Resumen Este estudio pretende relacionar las cuestiones bioéticas sobre la cuarentena como herramienta de mitigación para la pandemia del Covid-19. Esta es una revisión integradora de la literatura basada en los criterios del Preferred Reporting Items for Systematic Reviews and Meta-Analyses en las etapas correspondientes. Se realizó en las bases de datos Biblioteca Virtual en Salud, PubMed y SciELO una búsqueda de artículos publicados entre 2019 y 2020, en inglés, español y portugués. Entre los artículos identificados, se seleccionaron siete: dos de Estados Unidos, dos de España, uno de Finlandia, uno de Australia y uno de Bangladesh. Los estudios destacan que, aunque la cuarentena y el aislamiento son las únicas estrategias conocidas hasta el momento, es necesario desarrollar políticas que tengan en cuenta los principios bioéticos, centrándose, por ejemplo, en las poblaciones en situación de vulnerabilidad social, que necesitan apoyo para cumplir tal medida.

Bioethics , Quarantine , Pandemics , COVID-19
Rev. bioét. (Impr.) ; 30(2): 391-404, abr.-jun. 2022. tab
Article in Portuguese | WHO COVID, LILACS (Americas) | ID: covidwho-1951699


Resumo O enfrentamento da covid-19 suscitou uma série de problemas na área da saúde, em razão do aumento da demanda de cuidados intensivos. Para solucionar a crise causada pela escassez de recursos de alta complexidade, a tomada de decisão tem se norteado por escores prognósticos, porém esse processo inclui uma dimensão moral, ainda que esta seja menos evidente. Mediante revisão integrativa, este artigo buscou refletir sobre a razoabilidade da utilização de indicadores de gravidade para definir a alocação de recursos escassos na saúde. Observou-se que o trabalho realizado em situações de escassez de recursos provoca sobrecarga moral, convergindo para busca por soluções padronizadas e objetivas, como a utilização de escores prognósticos. Conclui-se que seu uso isolado e indiscriminado não é eticamente aceitável e merece avaliação cautelosa, mesmo em situações emergenciais, como a da covid-19.

Abstract Facing COVID-19 caused many problems in the healthcare field, due to the rise in the intensive care demand. To solve this crisis, caused by the scarcity of resources of high complexity, decision-making has been guided by prognostic scores; however, this process includes a moral dimension, although less evident. With na integrative review, this article sought to reflect on the reasonability of using severity indicators to define the allocation of the scarce resources in healthcare. We observed that the work carried out on resource scarcity situations causes moral overload, converging to the search for standard and objective solutions, such as the use of prognostic scores. We conclude that their isolated and indiscriminate use is not ethically acceptable and deserves cautious evaluation, even in emergency situations, such as COVID-19.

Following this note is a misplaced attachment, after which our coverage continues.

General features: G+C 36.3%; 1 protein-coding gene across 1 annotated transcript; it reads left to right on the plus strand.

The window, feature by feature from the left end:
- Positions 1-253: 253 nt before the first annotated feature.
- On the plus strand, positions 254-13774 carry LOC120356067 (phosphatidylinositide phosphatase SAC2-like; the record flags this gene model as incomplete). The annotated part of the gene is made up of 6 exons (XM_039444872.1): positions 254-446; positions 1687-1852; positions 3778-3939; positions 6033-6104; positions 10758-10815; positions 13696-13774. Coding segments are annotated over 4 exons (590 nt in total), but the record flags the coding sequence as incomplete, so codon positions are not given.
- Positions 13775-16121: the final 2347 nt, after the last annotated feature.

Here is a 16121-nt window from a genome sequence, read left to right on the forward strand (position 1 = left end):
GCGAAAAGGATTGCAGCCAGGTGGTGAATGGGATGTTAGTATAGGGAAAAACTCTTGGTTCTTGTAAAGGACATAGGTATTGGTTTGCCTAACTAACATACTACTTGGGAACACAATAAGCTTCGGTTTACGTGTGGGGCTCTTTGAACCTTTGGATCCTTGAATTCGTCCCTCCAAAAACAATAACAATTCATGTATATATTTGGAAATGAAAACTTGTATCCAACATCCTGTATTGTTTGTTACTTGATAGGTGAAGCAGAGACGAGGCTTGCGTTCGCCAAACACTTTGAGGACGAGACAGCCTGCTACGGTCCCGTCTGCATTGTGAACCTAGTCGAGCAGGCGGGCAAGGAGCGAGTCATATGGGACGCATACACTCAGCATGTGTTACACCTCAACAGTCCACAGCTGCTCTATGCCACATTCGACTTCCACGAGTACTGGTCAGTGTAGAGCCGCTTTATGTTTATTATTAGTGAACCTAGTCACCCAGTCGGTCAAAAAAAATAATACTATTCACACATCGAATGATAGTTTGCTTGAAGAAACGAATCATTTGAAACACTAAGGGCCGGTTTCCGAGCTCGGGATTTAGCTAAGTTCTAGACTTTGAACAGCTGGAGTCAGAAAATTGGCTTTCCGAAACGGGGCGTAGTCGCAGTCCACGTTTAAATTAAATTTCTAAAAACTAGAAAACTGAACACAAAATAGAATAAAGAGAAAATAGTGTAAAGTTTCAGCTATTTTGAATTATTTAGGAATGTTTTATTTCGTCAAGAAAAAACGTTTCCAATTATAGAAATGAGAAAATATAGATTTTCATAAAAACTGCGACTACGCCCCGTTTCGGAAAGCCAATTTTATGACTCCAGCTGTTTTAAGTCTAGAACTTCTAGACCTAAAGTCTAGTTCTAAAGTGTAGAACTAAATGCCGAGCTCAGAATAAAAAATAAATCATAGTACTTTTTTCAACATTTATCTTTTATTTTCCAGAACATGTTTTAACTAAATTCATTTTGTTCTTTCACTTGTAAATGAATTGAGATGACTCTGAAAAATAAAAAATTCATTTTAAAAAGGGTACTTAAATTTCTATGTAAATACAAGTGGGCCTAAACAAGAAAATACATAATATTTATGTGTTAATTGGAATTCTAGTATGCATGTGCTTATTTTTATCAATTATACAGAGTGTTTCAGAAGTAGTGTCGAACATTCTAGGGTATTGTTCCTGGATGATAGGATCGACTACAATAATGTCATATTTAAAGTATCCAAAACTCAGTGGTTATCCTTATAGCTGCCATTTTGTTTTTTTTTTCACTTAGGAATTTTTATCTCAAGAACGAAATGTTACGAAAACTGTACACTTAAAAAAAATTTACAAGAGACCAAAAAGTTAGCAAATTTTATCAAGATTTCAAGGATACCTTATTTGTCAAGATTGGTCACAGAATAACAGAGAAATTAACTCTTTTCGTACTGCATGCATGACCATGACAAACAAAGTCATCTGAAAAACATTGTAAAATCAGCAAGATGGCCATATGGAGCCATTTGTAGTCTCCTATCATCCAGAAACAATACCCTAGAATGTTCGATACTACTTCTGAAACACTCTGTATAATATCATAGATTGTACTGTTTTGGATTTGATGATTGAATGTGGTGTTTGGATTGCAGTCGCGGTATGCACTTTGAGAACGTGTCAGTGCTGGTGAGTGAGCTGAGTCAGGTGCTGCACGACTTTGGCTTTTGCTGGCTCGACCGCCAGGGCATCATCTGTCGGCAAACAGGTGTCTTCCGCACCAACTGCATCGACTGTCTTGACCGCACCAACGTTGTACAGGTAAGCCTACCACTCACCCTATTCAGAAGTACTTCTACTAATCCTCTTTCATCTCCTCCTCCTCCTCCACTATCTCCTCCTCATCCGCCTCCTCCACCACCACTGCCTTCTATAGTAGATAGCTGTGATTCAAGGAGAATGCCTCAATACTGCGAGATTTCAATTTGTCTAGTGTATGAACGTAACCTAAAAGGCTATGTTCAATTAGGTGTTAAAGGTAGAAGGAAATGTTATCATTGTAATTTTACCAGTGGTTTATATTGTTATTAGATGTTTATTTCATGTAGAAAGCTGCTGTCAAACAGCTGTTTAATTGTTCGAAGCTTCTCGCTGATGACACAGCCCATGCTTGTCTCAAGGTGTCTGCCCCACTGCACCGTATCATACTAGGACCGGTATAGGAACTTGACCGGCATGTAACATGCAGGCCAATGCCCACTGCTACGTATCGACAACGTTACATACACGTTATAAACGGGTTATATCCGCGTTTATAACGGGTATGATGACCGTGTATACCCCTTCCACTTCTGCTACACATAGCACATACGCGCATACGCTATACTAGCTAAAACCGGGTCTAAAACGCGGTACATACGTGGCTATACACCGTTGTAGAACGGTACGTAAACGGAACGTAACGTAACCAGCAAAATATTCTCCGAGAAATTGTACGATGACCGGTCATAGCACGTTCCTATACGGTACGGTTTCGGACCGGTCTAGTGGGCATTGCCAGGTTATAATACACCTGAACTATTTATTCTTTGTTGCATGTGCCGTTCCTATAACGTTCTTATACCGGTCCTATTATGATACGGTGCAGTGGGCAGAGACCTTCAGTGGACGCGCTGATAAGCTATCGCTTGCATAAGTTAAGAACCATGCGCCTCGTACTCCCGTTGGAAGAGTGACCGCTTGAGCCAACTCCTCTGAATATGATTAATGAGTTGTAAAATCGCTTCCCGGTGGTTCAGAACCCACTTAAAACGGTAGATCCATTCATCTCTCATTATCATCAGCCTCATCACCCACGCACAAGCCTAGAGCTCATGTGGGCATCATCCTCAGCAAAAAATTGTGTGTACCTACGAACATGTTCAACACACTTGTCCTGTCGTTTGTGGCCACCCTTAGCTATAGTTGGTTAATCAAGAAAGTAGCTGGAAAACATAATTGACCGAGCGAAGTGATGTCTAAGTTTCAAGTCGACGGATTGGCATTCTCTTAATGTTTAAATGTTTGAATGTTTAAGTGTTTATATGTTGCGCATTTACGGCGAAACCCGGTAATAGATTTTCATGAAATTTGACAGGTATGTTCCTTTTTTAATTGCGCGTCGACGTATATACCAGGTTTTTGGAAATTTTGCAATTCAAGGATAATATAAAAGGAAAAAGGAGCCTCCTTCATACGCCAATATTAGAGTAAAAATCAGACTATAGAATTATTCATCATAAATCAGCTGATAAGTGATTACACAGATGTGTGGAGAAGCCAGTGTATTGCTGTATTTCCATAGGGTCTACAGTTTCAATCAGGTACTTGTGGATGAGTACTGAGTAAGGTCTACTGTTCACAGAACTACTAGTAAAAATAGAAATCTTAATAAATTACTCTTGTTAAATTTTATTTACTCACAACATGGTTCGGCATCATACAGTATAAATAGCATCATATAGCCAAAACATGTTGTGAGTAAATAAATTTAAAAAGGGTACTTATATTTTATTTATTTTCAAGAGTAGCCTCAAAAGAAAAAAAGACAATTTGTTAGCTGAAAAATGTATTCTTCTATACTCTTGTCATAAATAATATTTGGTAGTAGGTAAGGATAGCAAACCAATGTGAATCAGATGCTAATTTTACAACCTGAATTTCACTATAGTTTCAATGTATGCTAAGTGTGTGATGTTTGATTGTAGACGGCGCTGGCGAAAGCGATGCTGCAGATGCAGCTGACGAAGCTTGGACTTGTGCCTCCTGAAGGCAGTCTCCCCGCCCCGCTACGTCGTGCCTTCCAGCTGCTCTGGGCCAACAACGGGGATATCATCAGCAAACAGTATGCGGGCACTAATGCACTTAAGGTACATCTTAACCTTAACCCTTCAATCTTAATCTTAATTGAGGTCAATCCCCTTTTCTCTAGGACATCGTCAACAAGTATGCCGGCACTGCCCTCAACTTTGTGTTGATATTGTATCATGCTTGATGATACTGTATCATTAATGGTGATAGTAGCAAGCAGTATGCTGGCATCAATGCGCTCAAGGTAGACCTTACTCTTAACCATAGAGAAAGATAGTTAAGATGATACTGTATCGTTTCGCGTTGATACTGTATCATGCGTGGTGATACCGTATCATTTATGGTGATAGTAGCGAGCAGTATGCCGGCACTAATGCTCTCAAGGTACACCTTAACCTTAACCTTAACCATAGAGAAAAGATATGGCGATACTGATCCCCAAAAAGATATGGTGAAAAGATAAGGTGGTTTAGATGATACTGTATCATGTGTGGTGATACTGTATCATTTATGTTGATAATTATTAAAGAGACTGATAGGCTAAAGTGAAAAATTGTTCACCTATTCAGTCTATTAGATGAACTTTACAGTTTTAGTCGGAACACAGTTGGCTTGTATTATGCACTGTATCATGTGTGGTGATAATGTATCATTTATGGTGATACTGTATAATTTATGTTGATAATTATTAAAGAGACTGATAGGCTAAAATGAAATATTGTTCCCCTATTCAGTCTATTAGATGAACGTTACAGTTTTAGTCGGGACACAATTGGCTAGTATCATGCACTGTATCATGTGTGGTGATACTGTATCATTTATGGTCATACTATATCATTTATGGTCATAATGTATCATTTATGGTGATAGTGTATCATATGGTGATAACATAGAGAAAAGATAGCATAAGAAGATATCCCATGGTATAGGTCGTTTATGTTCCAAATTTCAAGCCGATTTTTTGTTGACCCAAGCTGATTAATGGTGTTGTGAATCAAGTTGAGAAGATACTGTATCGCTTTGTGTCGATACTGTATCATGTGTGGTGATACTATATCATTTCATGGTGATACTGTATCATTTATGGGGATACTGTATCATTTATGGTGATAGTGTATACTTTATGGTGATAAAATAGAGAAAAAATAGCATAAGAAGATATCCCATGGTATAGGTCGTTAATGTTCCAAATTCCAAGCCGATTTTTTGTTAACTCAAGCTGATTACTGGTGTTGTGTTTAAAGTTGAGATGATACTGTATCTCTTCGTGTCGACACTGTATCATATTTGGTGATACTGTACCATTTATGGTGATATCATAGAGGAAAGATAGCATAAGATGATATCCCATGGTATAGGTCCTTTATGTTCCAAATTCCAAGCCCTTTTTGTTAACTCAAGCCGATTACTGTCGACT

Resumen La lucha contra el Covid-19 implicó una serie de problemas en el área de la salud, debido al aumento de la demanda de cuidados intensivos. Para solucionar la crisis provocada por la escasez de recursos de alta complejidad, la toma de decisiones estuvo orientada por puntuaciones pronósticas, pero este proceso incluye una dimensión moral aún menos evidente. A partir de una revisión integradora, este artículo buscó reflexionar sobre la razonabilidad de utilizar indicadores de gravedad para definir la asignación de recursos escasos en salud. El trabajo realizado en situaciones de escasez de recursos genera sobrecarga moral, llevando a la búsqueda de soluciones estandarizadas y objetivas, como el uso de puntuaciones de pronóstico. Se concluye que su uso aislado e indiscriminado no es éticamente aceptable y merece una cuidadosa evaluación, incluso en situaciones de emergencia, como la del Covid-19.

Bioethics , Health Care Rationing , APACHE , Ethics , Organ Dysfunction Scores , COVID-19 , Intensive Care Units
Rev. bioét. (Impr.) ; 30(2): 318-324, abr.-jun. 2022.
Article in Portuguese | WHO COVID, LILACS (Americas) | ID: covidwho-1951697